If you are struggling with your own comfort, my first suggestion is to make the conversation as non-personal as possible You will have an easier time talking to your teen about condoms and your teen is going to have an easier time listening if you are speaking in general terms.
Second, focus on the health aspect and impart information. If your teen isn't comfortable or ready to talk about this, save the need for dialogue for a different day. Below is an example of what I mean. Please take this concept and customize it for your own situation. I will use the name Tom, but in choosing a son, I'd like to add that this conversation is just as important for daughters, as females are often on the receiving end of guys' excuses about why they don't need condoms. I also recommend making notes, or at least have bullet points, so you are sure to cover all of the points you want to make.
Tom, I read something really surprising today and I want to share the information with you. I'd just like you to hear me out. I am open to answering your questions if you have any, but mostly, I'd just like you to hear what I have to say. I am sure that you have heard it is important to use a condom.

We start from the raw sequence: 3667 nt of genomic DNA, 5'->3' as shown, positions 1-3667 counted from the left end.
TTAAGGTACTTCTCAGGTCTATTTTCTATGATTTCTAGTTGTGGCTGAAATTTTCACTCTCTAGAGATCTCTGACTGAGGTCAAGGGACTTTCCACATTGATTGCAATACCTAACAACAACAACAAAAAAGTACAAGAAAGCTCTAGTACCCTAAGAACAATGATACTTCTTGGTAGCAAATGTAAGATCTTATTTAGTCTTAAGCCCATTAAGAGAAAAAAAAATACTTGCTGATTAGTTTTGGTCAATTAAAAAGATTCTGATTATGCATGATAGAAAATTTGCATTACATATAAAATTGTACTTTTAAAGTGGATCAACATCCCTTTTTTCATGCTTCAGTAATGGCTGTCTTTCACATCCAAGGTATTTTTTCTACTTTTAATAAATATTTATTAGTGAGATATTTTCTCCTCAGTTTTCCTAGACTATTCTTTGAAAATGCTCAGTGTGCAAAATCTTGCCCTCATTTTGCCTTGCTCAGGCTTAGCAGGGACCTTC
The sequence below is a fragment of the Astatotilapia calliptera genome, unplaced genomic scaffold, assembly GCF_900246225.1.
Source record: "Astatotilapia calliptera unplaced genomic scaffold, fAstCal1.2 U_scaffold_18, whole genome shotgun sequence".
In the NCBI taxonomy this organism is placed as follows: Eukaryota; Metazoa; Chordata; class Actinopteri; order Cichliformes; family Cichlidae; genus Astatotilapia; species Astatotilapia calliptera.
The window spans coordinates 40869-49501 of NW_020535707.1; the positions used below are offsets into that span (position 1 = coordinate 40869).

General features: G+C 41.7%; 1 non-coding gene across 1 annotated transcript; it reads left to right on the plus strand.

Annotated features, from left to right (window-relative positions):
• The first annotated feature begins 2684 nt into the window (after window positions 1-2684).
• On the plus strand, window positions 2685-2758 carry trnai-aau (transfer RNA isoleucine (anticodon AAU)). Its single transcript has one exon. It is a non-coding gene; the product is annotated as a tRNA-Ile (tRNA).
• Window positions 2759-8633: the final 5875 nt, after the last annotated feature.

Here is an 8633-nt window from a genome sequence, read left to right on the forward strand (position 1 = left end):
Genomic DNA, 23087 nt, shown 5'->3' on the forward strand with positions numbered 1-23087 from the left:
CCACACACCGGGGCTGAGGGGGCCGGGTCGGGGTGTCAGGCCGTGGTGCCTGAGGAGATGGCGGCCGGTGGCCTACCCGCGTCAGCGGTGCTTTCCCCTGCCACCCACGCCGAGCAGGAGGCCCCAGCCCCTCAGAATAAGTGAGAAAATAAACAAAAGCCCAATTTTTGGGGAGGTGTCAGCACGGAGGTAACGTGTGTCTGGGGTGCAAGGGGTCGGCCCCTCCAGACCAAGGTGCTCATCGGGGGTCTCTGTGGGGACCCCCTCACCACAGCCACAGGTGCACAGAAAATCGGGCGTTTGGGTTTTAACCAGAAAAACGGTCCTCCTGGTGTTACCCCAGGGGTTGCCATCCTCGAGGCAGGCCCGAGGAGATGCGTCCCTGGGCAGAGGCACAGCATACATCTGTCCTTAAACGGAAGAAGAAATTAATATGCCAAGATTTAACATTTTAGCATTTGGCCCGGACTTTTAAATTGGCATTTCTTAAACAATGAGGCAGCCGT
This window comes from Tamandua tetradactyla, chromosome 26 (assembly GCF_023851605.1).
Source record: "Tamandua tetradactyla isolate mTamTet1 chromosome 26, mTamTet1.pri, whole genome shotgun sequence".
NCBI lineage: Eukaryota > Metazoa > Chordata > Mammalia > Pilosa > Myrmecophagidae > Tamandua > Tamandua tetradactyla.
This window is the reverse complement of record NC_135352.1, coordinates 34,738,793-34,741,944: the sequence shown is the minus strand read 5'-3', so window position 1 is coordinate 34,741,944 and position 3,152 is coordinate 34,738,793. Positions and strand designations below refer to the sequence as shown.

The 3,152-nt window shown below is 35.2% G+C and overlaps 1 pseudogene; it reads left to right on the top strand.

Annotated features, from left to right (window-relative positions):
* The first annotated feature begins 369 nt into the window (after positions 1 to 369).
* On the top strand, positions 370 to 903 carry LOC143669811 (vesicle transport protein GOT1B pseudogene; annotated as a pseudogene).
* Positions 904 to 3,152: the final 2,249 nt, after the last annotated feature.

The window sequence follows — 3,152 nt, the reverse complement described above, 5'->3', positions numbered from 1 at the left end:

Then you would discuss the statisics I provided. For instance:
I was really surprised to learn that most teens think that you can visually tell if someone has a STI. This is absolutely not the case. Further, one out of every four sexually active teens currently has a STI, and one in two sexually active youth will contract a STI by age 25.
When I was young, most STIs could be treated with antibiotics, this is no longer always the case. Your generation is going to have to be very aware condoms and how to properly use them more than ever before.
Now, a recent international study by the Kinsey Institute found that 80% of condom users are improperly using condoms. I didn't even know that was possible. But it is pretty important to know, because if a condom user isn't wearing a condom properly it defeats the purpose.
The study also stated that the most common errors include putting on the condom too late and taking the condom off too soon, not leaving space at the tip, and using a non-compatible lubricant. I also learned that many of the errors are related to wearing the wrong size condom. I never knew there were three different sizes of condoms; I always thought one-size-fits all.